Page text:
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NEWS
By Joan Jacobson and Joan Jacobson,SUN STAFF | May 15, 1999
A Baltimore nonprofit group that fights racial discrimination in housing has sued the owner of a Ruxton apartment complex, alleging that African-Americans posing as prospective renters were turned away, while whites were offered apartments.Baltimore Neighborhoods Inc. sued the owner of Ruxton Village Apartments in U.S. District Court in Baltimore Thursday, accusing the apartment owners of violating the federal Fair Housing Act of 1968.The suit was filed after black and white Baltimore Neighborhoods "testers" requested apartments on the same day and were told different stories about their availability.
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NEWS
By Mike Farabaugh and Mike Farabaugh,Staff Writer | May 7, 1993
A Harford County developer lied to prospective black homebuyers to keep them out of a new development in Bel Air, a federal racial discrimination lawsuit filed yesterday charges.A sales agent for Stephen Homes Inc., the suit alleges, deliberately tried to keep blacks from buying at the Greenridge II development in Bel Air.Jonathan Pumphrey, a black hospital administrator with a wife ,, and two children, wanted to move off a noisy Bel Air street and buy a new $170,000 home at Greenridge II in January, said Andrew D. Freeman, a Baltimore attorney representing Mr. Pumphrey.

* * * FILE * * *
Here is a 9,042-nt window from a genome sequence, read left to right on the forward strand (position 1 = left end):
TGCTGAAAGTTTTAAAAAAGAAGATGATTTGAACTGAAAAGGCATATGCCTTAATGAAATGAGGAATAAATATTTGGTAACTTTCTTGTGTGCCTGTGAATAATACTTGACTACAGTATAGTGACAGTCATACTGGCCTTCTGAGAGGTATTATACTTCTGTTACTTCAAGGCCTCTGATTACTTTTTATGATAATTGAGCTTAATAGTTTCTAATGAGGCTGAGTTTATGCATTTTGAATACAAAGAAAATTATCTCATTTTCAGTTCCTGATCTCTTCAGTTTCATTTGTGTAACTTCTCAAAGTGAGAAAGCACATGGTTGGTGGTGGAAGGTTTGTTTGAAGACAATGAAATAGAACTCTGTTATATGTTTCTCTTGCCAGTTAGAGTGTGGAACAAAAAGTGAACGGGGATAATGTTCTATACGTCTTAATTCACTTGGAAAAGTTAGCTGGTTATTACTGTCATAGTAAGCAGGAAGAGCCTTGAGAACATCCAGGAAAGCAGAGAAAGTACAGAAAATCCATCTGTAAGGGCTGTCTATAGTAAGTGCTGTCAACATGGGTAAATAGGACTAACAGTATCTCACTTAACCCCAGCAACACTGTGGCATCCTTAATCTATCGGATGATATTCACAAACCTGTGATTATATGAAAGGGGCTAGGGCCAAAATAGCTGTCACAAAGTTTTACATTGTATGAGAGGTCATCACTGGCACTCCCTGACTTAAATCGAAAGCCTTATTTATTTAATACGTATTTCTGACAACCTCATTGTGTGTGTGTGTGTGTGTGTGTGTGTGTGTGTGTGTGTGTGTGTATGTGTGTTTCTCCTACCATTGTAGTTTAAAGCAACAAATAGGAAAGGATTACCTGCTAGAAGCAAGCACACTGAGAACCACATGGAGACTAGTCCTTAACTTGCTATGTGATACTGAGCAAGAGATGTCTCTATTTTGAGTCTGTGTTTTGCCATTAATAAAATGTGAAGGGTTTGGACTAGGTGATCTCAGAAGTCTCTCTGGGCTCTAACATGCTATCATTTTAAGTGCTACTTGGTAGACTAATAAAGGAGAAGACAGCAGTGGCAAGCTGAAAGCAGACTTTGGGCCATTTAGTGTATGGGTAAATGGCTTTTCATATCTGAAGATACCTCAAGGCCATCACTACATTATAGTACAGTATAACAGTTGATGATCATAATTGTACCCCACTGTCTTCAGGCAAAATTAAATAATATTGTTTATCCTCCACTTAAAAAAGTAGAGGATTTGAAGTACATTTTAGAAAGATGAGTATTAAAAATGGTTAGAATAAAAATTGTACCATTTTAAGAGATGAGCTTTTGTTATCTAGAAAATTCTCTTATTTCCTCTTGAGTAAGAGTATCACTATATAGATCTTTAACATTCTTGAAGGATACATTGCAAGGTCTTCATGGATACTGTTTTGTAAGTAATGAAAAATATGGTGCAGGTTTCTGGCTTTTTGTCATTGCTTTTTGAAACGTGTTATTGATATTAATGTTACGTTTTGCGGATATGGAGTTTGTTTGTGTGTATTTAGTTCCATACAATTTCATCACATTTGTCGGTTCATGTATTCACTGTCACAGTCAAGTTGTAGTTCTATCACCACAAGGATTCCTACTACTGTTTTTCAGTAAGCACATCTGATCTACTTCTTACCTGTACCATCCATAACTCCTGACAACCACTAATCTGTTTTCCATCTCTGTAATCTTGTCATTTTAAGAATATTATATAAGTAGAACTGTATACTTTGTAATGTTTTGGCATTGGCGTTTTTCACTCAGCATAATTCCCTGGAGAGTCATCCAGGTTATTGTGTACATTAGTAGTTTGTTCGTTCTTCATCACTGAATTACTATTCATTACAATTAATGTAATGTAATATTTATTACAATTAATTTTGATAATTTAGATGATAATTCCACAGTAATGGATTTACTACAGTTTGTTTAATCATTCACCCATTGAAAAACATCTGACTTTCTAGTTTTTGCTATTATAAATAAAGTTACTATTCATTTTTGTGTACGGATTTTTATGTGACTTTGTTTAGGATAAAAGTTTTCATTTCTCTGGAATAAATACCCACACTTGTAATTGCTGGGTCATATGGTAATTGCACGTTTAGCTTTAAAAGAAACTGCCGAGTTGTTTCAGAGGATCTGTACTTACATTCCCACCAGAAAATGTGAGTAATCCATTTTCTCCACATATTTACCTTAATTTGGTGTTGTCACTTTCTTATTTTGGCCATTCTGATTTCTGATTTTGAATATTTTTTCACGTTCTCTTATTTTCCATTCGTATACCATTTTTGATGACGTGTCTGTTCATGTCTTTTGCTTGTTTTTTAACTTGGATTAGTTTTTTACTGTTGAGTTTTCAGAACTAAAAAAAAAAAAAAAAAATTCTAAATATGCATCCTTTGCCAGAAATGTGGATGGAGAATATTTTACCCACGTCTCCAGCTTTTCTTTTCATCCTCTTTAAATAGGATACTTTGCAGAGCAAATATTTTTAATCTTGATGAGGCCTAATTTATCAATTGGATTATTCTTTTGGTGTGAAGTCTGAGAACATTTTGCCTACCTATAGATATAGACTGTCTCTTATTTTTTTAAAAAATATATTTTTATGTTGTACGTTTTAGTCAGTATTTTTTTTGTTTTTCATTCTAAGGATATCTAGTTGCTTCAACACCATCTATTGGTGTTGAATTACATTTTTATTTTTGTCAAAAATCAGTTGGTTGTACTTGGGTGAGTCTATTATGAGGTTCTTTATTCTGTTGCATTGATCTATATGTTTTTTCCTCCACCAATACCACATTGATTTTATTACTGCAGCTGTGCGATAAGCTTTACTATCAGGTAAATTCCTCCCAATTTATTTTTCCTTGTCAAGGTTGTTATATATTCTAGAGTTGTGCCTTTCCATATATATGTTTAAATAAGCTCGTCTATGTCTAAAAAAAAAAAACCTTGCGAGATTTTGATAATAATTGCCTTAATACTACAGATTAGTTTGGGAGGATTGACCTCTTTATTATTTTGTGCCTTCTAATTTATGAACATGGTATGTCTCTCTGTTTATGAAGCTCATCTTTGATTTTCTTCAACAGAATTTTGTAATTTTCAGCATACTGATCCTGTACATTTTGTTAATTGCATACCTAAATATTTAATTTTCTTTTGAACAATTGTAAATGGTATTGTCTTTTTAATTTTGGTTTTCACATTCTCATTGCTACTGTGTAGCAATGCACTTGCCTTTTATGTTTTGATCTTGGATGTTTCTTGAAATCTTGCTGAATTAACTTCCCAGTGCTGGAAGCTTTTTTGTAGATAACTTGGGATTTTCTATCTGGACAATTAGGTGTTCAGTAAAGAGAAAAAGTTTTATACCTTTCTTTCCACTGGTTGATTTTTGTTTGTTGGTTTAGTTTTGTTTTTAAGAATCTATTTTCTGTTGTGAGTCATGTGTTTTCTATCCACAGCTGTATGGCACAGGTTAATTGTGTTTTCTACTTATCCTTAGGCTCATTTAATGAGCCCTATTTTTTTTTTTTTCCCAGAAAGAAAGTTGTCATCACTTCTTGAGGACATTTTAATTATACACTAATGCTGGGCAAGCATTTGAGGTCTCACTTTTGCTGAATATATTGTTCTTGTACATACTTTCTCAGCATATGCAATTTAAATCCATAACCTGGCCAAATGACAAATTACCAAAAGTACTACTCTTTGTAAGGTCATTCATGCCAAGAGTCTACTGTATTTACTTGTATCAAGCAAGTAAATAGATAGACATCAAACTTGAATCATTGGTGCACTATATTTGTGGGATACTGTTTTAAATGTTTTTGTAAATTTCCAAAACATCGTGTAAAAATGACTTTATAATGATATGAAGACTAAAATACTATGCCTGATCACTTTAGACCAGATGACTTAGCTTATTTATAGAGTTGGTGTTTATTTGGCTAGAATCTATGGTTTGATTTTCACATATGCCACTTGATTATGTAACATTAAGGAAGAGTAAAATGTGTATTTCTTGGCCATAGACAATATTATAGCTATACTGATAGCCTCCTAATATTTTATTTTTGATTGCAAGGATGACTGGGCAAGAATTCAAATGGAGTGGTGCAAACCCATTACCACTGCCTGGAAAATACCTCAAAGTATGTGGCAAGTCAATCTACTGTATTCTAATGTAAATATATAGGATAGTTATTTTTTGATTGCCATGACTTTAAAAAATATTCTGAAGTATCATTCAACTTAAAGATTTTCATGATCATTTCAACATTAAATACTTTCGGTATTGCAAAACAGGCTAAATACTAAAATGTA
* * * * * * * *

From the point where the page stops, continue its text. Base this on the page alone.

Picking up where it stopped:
NEWS
By Melody Simmons and Melody Simmons,Staff Writer | September 11, 1992
A Delaware company has agreed to pay $250,000 to settle charges of racial steering after its real estate agents selectively showed homes to potential black and white buyers in Randallstown, Owings Mills and Pikesville.Fine Homes, a limited partnership that once owned a Baltimore real estate company, agreed yesterday to settle a 1990 lawsuit filed by Baltimore Neighborhoods Inc., a fair-housing group.The suit alleged that Fine Homes agents steered black customers away from predominantly white neighborhoods in Baltimore County northwest of the city and that whites were steered away from predominantly black and integrated neighborhoods along the Liberty Road corridor.
NEWS
By Jennifer Sullivan and Jennifer Sullivan,SUN STAFF | September 2, 1999
A Taneytown man has agreed to pay $5,500, attend counseling sessions and perform community service as part of a settlement of a complaint that he threatened a local real estate agent to prevent a sale to black homebuyers.Baltimore Neighborhoods Inc., a fair-housing advocacy group, filed the complaint with the federal Department of Housing and Urban Development, contending Allan M. Roberts swore and used racial slurs when he confronted real estate agent Jackie E. Robertson in July and October 1998.
NEWS
By MICHAEL OLESKER | October 22, 1991
As we live in a time of general mistrust between some people of different skin color, we come now to the legal matter of Baltimore Neighborhoods Inc. vs. the Sterling Homes Corp. and its advertising firm, Jordan-Azzam Inc.Baltimore Neighborhoods fights discrimination in housing, real and perceived. Sterling Homes is a builder of houses, including some $90,000 town houses in an Anne Arundel County development called Stoney Beach, which had no complaints of discrimination until recent business involving newspaper advertising.